Summertime generally sees an increase in the number of people cycling and criminals are also on the lookout for easy targets, so the best way to keep your bike safe is to follow our security advice.
Crime Prevention Officer Colin Mann, from Hertfordshire Constabulary’s Crime Reduction Unit, said: “We started using a new bike marking system earlier this year, www.bikeregister.com. The system involves permanently and visibly marking a bike with a unique ID code which is applied to the bike frame on a tamper resistant QR label. This code proves ownership and places the details on Bike Register’s secure national database. Not only does the register deter thieves, it also alerts police that the bike is registered, so if it is stolen and then recovered, the code can be checked on the database to verify the true owner and we return it.”
The following advice will also help to keep your bike more secure:
•Invest in good quality security. Spend between 10-15per cent of the value of the bike on its security.
•Lock your bike frame AND wheels TO something with two different types of lock! Just using a chain and lock around a bike frame and wheels without locking it to something sturdy leaves your bike vulnerable to being taken. But locking only the frame or the wheels to something could result in unsecured parts being stolen.
•Use a chain and D-lock combination - avoid cable locks. Cable locks offer little deterrent to thieves as they are easy to cut with basic cable cutters, hacksaws and even wire-cutters. See our advice and recommendations below on locks.
•Lock your bike to something secure. Where possible secure your bike to a bike rack, pedestrian railings or some other large and tough object. Avoid locking to street signage – some are not very high, which makes it easy to lift bikes over the top of the post. Thieves may also un-bolt the sign to do this.
•Natural surveillance. Lock your bike where you can see it. If this is not possible, find a busy area.
•Security at home. Most bicycles are stolen from home so ensure your sheds, outbuildings and garages are secure. Consider installing ground anchors if you have a concrete floor. If not, look for security rated products specifically for wooden and metal sheds.
•Bike registration. Register your bike on The Bike Register, a free online property database which police use to check stolen property. That way, if your bike does get stolen, you have more chance of it being returned to you.
You can find further advice on securing bicycles and other valuables at www.herts.police.uk/protectyourproperty.
If you have any information about the bike thefts call the non-emergency number 101.
You can also report information online at herts.police.uk/report or speak to an operator in our Force Communications Room via our online web chat, which can be launched here: herts.police.uk/contact.
You can use our community voice platform ‘echo’ to let us know what you think we should be prioritising in your area. Your feedback will help towards shaping our local policing priorities, initiatives and campaigns. Visit bit.ly/herts-echo and tell us your thoughts.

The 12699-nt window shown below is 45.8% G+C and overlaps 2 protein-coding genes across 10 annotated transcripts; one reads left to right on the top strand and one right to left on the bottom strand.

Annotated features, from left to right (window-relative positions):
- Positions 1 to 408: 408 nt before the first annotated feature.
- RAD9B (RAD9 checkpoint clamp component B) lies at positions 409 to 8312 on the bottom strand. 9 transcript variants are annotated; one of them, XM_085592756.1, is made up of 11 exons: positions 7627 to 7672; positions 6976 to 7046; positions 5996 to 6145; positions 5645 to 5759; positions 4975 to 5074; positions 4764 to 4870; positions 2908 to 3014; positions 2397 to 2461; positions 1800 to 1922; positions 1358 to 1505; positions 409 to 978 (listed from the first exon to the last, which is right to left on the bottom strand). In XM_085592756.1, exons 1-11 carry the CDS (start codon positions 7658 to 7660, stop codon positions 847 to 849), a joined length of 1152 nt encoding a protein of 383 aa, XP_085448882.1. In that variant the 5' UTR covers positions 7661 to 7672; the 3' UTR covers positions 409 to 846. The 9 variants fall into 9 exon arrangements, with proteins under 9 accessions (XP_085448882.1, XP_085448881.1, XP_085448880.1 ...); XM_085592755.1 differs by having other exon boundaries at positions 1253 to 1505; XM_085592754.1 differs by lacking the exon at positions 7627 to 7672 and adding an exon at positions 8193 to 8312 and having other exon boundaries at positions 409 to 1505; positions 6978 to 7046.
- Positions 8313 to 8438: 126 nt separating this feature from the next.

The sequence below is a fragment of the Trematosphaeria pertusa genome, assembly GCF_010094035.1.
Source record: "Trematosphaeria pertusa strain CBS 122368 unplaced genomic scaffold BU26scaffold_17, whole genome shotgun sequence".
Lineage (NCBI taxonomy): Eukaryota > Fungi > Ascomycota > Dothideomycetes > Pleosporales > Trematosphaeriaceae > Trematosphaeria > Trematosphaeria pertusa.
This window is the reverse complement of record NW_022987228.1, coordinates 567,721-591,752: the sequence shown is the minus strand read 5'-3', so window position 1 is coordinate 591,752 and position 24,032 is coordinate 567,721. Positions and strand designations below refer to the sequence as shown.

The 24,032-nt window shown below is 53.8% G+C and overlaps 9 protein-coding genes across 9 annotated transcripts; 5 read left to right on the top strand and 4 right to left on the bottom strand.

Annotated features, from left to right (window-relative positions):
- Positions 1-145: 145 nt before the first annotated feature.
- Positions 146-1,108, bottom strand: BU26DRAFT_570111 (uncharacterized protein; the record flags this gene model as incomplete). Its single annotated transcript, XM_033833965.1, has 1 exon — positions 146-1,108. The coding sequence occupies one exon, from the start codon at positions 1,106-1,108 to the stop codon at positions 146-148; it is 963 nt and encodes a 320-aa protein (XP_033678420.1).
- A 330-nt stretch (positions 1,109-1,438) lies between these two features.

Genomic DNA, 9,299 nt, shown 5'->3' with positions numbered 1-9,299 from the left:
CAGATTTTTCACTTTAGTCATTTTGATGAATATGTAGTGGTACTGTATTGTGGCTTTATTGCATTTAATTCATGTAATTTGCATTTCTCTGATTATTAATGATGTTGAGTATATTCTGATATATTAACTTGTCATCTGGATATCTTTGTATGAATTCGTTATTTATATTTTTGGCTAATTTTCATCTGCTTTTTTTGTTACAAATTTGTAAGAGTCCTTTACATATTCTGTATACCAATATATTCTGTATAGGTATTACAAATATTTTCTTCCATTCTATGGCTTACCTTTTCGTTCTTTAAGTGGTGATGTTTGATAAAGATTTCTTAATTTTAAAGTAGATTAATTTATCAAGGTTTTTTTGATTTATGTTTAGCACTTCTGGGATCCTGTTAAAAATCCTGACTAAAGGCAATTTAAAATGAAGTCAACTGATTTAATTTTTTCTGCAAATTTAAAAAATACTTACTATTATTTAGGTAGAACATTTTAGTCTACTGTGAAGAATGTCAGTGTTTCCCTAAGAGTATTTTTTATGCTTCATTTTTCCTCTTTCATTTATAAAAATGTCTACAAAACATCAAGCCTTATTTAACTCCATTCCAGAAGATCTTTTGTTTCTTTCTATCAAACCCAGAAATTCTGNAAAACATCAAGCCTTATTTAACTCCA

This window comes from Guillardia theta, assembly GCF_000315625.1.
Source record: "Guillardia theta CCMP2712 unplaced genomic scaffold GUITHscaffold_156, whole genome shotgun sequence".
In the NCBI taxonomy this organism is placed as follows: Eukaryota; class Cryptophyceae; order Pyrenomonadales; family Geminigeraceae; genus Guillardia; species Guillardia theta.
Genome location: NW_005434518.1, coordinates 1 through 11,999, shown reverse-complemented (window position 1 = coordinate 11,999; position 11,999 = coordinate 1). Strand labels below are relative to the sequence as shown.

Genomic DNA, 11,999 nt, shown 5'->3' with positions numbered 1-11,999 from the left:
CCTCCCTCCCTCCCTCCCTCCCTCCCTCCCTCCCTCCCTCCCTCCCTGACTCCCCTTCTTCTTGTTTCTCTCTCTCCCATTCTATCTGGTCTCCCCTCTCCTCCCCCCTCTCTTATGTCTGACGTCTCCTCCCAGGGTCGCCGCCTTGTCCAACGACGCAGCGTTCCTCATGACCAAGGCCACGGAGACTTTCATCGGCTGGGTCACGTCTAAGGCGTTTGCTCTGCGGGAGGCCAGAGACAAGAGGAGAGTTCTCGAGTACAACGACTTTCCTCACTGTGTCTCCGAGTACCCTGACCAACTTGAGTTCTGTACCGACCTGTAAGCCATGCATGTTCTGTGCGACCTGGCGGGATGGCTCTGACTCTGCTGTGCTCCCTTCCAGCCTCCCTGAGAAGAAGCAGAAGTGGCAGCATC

Alternatively, you can stay 100% anonymous by contacting the independent charity Crimestoppers on 0800 555 111 or via their untraceable online form at crimestoppers-uk.org.
Local Crime Information
G4E - Ashwell, Hinxworth, Bygrave, Newnham and Caldecote
BURGLARY (NON DWELLING) - MANOR FARM, CHURCH LANE, BYGRAVE
Overnight from 1st to 2nd June offenders have approached the location in a vehicle across fields accessed via the A505 between BALDOCK and ROYSTON. More specifically underneath the railway bridge near to the BIOGEN plant.
Once they have arrived at the farm they have entered a barn by bending the outside metal skin of it and squeezing underneath. Once inside they have forced entry to a wooden shed like structure containing tools. They have entered this and removed tools from within.
They have drained approximately 3,000 litres of red diesel into an unknown vessel before hotwiring a 3 ton excavator and driving it out of the barn through the closed shutters. They have then loaded the excavator onto the vehicle they arrived in and have driven off back in the direction that they came in.
ATTEMPT BURGLARY - ASHWELL
Between material times 2 unknown offenders have tried to gain access to a barn. They have used a jemmy on the bottom of the door and snapped off the handle. They have been unsuccessful at gaining entry to the barn and have made off in a white vehicle towards Dunton.
THEFT – ASHWELL
Overnight on 4th to 5th June a vehicle had its number plates stolen from outside a property in Station Road, Ashwell.
G4D – Barley, Barkway, Reed, Therfield, Kelshall and Nuthampstead
THEFT FROM MOTORVEHICLE – JACKSONS LANE- REED
Overnight on 7th of June, wing mirrors, wing mirror casings and four wheels were taken off of a vehicle that was parked on a drive.
THEFT – BALDOCK ROAD, ROYSTON
On the 13th June a set of golf clubs that were left at the side of a vehicle, whilst the owner was sorting out the boot of his car, were taken. A small white car was seen to pull up alongside the owners car, the offenders did not exit the vehicle, but reached out from the window and took the clubs. Vehicle then exited the car park in an unknown direction.
G3C - Sandon, Wallington, Rushden, Clothall and Weston
THEFT – HITCHIN ROAD, WESTON
On the 15th June between the hours of 0640 and 1710 a gate and coded lock were stolen from a property in Hitchin Road. Offenders removed the screws and hinges to take the gate, the property was not entered or any other items taken.
THEFT – LANNOCK HILL, WESTON
Between the hours of 1130am on 17th June and 1130 on 18th June, the post box was stolen from Lannock Hill.
Your local Neighbourhood Police Teams website
Royston Rural Neighbourhood Team Tel – 01438 757935